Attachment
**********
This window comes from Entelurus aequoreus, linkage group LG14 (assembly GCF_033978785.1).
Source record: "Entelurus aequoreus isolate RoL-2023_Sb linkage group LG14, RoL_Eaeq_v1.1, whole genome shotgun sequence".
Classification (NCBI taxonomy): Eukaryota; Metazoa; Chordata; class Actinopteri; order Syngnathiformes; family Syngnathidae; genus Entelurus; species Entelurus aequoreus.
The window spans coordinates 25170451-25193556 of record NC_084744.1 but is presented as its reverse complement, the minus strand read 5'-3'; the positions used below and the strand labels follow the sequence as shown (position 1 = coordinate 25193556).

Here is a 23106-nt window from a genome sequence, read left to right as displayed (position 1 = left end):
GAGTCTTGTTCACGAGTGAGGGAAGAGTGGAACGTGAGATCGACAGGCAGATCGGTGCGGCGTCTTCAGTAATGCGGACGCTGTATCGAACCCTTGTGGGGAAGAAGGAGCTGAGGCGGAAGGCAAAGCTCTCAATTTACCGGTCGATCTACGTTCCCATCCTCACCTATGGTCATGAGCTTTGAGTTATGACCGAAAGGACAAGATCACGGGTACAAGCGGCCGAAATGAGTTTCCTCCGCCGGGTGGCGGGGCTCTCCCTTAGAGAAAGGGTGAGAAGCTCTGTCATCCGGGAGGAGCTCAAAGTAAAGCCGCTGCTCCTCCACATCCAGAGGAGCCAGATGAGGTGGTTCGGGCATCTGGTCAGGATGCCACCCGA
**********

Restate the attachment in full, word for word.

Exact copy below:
This window comes from Entelurus aequoreus, linkage group LG14 (assembly GCF_033978785.1).
Source record: "Entelurus aequoreus isolate RoL-2023_Sb linkage group LG14, RoL_Eaeq_v1.1, whole genome shotgun sequence".
Classification (NCBI taxonomy): Eukaryota; Metazoa; Chordata; class Actinopteri; order Syngnathiformes; family Syngnathidae; genus Entelurus; species Entelurus aequoreus.
The window spans coordinates 25170451-25193556 of record NC_084744.1 but is presented as its reverse complement, the minus strand read 5'-3'; the positions used below and the strand labels follow the sequence as shown (position 1 = coordinate 25193556).

Here is a 23106-nt window from a genome sequence, read left to right as displayed (position 1 = left end):
GAGTCTTGTTCACGAGTGAGGGAAGAGTGGAACGTGAGATCGACAGGCAGATCGGTGCGGCGTCTTCAGTAATGCGGACGCTGTATCGAACCCTTGTGGGGAAGAAGGAGCTGAGGCGGAAGGCAAAGCTCTCAATTTACCGGTCGATCTACGTTCCCATCCTCACCTATGGTCATGAGCTTTGAGTTATGACCGAAAGGACAAGATCACGGGTACAAGCGGCCGAAATGAGTTTCCTCCGCCGGGTGGCGGGGCTCTCCCTTAGAGAAAGGGTGAGAAGCTCTGTCATCCGGGAGGAGCTCAAAGTAAAGCCGCTGCTCCTCCACATCCAGAGGAGCCAGATGAGGTGGTTCGGGCATCTGGTCAGGATGCCACCCGA